What is this? Surprised by Hope is a fascinating book by a popular biblical writer, N.T. Wright, that has the audacity to try to spell out what actually happens at resurrection. It is a hefty read, slow at times, places you will disagree, and Wright probably speaks with too much confidence about the unseen and unknowable Easter mystery. Nevertheless, it gets you thinking, hoping, even looking forward to eternal life. Wright tells a funny story of a wife who smuggled a can of aerosol hair spray into her deceased husband’s casket just prior to him being cremated. Of course, the result was a detonation. In some ways, that is what Easter is; detonation, demolition, explosion, implosion, and blowing up our cosmic and eternal enemies- sin, hell, the Evil One, and death. Through the death and resurrection of Christ, we’re set free to live and embrace a new future, a hopeful future. If there is one thing lacking in our young people, our churches, our families, and our nation, it is hope. Hope is not optimism, that is more of a human-generated positivity, more-or-less wishful thinking, with a lame and limited power source inside me. Hope is a gift from God, it comes from outside of us. Like the kind of peace, joy, and resilience the bible lifts up, the kind of hope God provides is not dependent on circumstances and emotions but based on grace. It give us what we need for a tomorrow we cannot control.

What does this mean? Lewis Smedes offers some helpful insights about biblical hope in his simple yet profound book, Keeping Hope Alive. Smedes begins by saying Our Creator has bred hope in our bones, it is our fuel for the journey as we move into a future we can imagine but cannot control. Christ is our fountain of hope and Easter is the gusher that keeps on giving, sustaining, restoring, and replentishing us on the way, all the way to eternal life. There is a solid saint in our congregation that’s been given a grave diagnosis. Sandy is sixty-plus, hospice has been called in, and she is constantly surrounded by  her very loving family. I come out on Mondays, we check-in, speculate on heaven, share some Scripture, pray, and have the Lord’s Supper. Sandy is so at peace, resting in hope, I am constantly amazed. Doesn’t she know death is approaching?! I trust the resurrection, too. But, I’d be way more worried, not just for myself, but what about the people I love. It can only be attributed to the peace/hope that passes all understanding. It doesn’t make earthly sense. Smedes suggests hope is a spiritual power that keeps us striving to achieve things we hope for and keeps us waiting for the things we know we cannot achieve.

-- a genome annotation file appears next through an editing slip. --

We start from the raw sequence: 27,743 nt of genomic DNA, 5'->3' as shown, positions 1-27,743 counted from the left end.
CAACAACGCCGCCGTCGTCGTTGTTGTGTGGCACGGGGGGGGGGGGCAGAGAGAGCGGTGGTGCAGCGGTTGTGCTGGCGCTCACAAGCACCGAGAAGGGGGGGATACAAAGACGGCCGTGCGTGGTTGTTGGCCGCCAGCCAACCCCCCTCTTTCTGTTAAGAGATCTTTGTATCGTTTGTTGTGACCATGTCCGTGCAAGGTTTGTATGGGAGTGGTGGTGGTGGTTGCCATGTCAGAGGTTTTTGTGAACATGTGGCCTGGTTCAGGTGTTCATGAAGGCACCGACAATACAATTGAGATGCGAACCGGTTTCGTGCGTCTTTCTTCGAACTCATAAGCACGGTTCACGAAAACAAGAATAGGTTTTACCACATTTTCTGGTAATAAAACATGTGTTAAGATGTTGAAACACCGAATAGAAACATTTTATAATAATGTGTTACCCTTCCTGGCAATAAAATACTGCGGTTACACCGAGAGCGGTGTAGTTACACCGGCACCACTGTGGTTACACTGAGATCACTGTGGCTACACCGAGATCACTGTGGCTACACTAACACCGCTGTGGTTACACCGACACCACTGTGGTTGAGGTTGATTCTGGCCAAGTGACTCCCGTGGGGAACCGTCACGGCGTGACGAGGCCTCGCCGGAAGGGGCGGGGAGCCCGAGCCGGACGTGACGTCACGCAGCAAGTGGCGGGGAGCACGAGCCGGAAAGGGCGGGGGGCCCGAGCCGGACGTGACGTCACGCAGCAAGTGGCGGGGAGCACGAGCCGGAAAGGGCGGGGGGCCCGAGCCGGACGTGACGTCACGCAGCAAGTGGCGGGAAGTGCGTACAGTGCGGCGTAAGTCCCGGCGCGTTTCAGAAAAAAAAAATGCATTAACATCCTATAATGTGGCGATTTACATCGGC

What is the takeaway? Hebrews sums it up this way, “faith is being sure of what we hope for and certain of what we do not see”. 1 Peter adds, “In God’s great mercy he has given us new birth into a living hope through the resurrection of Jesus Christ from the dead”. A couple of details there clarify what is hope and what is not. As the baptized, we are born into a story, a way of life, a company of believers, all sojourning toward a common destiny, where every step is immersed in hope. Not because we can know or control the specifics, but because we do know and can trust the Good Shepherd who restores our souls and guides us in paths of righteousness for his name’s sake. Early and often in my relationship with God, I was disappointed when my plans, prayers, hopes didn’t come to fruition. I had followed what I thought was the biblical formula, name it and claim it. I learned the hard way that “faith is being sure of what you hope for”. Now, I hear that as having confidence in biblical hopes; God’s promises, worship helps me grow, eternal life, I am forgiven, loved, eligible for good things, and have been given work that matters. Christian hope does not mean my path will be smooth, my career productive, my children a success, or I will live to a ripe, old age. None of that worked out for Jesus, did it. Hopeful people live by faith, not by fate, ready and relaxed in God.